"Although both genetic mutations and epigenetic changesresult in human diseases, I think that it will ultimately become clear thatepigenetic changes give rise to human diseases more frequently that geneticmutations," Jirtle adds.
Jirtle points out that epigenetic deregulation of geneexpression causes myriad human diseases and neurological disorders.
"Consequently, we finally appreciate that there are noveltargets for which drugs can be designed that focus on the epigenome rather thanthe genome," he says. "This is comparable to finding a completely new mine toextract gold."
Having made its impact, epigenetic therapy has a brightfuture.
"Epigenetic therapy is already being used to treatMyelodysplastic Syndrome (MDS). Valproic acid is used to treat epilepsy andbipolar disorder," Jirtle says. "Interestingly, it is a histone deacetylase(HDAC) inhibitor. Thus, it is possible that its efficacy in treatingneurological problems may result, in part, on its ability to alter theepigenome."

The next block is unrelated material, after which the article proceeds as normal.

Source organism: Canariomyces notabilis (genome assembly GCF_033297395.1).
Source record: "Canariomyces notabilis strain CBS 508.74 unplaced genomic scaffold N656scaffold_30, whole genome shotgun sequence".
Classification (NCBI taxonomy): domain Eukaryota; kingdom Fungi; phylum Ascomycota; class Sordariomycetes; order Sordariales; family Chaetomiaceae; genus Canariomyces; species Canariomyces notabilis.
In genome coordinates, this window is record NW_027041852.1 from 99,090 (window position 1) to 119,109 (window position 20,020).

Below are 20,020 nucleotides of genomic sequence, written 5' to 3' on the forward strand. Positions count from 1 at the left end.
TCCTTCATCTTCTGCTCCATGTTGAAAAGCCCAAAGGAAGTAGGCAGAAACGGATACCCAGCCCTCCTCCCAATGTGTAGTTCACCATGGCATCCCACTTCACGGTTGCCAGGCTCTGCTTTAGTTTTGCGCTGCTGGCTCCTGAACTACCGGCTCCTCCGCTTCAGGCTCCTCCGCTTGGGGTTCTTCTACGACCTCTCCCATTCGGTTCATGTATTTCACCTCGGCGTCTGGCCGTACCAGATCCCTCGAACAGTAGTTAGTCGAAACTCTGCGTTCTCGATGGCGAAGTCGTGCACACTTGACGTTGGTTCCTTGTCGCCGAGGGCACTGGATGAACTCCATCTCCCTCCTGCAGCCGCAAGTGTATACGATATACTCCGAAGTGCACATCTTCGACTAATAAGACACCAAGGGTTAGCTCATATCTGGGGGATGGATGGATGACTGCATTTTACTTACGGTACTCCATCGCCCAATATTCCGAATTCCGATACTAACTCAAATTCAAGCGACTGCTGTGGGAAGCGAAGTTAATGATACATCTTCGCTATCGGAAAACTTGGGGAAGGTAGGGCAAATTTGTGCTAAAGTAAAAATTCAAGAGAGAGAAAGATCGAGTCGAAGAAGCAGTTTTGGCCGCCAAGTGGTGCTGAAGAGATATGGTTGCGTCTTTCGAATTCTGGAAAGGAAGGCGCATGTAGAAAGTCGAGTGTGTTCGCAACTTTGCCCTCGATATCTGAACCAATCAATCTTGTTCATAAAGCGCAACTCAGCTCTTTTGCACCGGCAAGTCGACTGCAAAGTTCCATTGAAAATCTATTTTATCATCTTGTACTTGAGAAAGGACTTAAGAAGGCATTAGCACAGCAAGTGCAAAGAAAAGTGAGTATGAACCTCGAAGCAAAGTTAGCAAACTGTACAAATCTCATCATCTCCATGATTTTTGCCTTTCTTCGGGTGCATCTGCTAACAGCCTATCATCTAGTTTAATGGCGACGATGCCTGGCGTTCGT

The focus of medicine in the past as been on therapy, andJirtle says there is a bright future for drugs that target the epigenome.
"I also believe, however, that there will be a substantialmarket for chemical agents and nutritional factors that prevent inappropriateepigenetic events from occurring during our life. For example, we demonstratedthat these nutritional supplements (e.g. methyl donors or genistein cancounteract the reduction in DNA methylation caused by the endocrine disruptor,bisphenol A, used in manufacturing hard clear plastic and sealants," he says."To paraphrase what Hippocrates stated over two millennium ago, food ismedicine."
Part of Jirtle's work includes research with mice. In oneproject one mouse weighs 20 grams and has brown fur. The other is a hefty 60grams with yellow fur and is prone to diabetes and cancer. They are identicaltwins, with identical DNA.
So what accounts for the differences?
Jirtle made one of the mice brown and one yellow by alteringtheir epigenetics in utero through diet.The mother of the brown, thin mouse was given a dietary supplement of folicacid, vitamin B12 and other nutrients while pregnant, and the mother of theobese mouse was not. (Though the mice had different mothers, they'regenetically identical as a result of inbreeding.) The supplement "turned off"the agouti gene, which gives mice yellow coats and insatiable appetites.